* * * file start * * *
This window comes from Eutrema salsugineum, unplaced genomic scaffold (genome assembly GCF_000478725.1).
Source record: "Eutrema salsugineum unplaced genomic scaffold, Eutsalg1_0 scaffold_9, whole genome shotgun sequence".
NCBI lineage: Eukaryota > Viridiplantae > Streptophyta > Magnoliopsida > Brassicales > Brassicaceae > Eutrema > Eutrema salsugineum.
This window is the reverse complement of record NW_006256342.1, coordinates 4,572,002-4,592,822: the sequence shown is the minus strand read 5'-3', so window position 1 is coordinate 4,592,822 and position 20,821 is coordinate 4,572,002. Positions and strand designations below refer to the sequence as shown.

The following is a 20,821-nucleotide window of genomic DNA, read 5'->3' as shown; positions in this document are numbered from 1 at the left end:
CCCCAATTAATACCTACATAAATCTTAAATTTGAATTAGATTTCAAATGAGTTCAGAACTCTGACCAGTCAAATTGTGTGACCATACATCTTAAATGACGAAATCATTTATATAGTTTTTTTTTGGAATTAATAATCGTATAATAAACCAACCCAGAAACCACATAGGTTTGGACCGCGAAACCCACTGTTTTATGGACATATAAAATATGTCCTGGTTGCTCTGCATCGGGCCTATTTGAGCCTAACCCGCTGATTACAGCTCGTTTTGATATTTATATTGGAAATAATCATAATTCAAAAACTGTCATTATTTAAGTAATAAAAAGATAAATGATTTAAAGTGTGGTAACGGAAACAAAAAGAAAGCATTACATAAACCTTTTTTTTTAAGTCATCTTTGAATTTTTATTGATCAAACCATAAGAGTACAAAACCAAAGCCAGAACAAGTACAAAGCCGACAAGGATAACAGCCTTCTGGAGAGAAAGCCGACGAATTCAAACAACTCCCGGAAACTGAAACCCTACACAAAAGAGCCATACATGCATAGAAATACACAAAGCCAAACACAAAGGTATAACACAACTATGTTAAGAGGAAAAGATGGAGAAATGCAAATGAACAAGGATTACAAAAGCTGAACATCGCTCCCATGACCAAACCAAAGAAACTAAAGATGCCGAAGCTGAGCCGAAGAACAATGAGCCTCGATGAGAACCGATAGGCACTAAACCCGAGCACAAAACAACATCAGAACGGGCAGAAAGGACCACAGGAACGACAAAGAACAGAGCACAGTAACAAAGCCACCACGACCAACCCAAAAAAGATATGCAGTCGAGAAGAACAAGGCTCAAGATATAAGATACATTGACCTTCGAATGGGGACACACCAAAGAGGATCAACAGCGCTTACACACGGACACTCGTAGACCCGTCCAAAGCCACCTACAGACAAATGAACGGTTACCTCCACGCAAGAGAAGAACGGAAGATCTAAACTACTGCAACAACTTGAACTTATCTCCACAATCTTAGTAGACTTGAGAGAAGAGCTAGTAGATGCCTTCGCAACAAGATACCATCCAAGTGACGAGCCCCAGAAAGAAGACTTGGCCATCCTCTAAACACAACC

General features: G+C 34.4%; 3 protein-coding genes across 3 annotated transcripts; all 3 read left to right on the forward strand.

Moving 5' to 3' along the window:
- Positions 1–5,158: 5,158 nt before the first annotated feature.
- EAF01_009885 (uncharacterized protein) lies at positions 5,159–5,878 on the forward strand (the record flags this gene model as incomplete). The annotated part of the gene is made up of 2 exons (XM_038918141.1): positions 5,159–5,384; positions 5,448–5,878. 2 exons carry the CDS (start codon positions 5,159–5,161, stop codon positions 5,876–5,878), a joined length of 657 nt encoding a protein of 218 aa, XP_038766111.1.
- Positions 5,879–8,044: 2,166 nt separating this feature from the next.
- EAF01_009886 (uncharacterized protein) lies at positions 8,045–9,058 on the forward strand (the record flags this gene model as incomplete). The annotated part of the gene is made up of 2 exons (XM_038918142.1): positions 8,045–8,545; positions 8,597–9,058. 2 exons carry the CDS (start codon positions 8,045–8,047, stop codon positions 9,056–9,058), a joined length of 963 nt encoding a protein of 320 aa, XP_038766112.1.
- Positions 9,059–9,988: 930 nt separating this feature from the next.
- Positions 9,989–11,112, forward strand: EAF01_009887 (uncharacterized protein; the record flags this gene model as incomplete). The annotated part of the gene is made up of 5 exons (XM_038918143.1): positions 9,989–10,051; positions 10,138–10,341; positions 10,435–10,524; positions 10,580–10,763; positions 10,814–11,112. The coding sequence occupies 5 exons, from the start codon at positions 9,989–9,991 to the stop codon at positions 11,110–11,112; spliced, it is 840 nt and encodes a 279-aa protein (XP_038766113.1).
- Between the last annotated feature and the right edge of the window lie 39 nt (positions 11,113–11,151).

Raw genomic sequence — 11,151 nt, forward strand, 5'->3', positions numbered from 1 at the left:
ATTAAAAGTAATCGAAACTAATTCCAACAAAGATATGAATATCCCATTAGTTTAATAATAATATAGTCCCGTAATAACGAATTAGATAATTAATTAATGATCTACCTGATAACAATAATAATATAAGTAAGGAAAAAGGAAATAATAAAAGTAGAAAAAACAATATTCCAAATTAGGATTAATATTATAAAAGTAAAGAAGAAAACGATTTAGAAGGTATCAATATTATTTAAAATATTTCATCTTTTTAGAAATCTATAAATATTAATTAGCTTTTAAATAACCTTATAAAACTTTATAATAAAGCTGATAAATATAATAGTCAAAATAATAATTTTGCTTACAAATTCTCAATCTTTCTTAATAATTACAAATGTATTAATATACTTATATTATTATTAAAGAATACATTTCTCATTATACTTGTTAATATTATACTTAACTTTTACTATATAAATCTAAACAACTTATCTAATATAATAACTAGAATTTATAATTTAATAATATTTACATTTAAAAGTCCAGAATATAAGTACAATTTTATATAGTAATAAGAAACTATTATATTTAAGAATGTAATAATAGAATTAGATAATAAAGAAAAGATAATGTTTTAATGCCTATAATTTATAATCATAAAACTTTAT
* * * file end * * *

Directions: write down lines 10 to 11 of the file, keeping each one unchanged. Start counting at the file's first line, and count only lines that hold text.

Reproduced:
- EAF01_009885 (uncharacterized protein) lies at positions 5,159–5,878 on the forward strand (the record flags this gene model as incomplete). The annotated part of the gene is made up of 2 exons (XM_038918141.1): positions 5,159–5,384; positions 5,448–5,878. 2 exons carry the CDS (start codon positions 5,159–5,161, stop codon positions 5,876–5,878), a joined length of 657 nt encoding a protein of 218 aa, XP_038766111.1.
- Positions 5,879–8,044: 2,166 nt separating this feature from the next.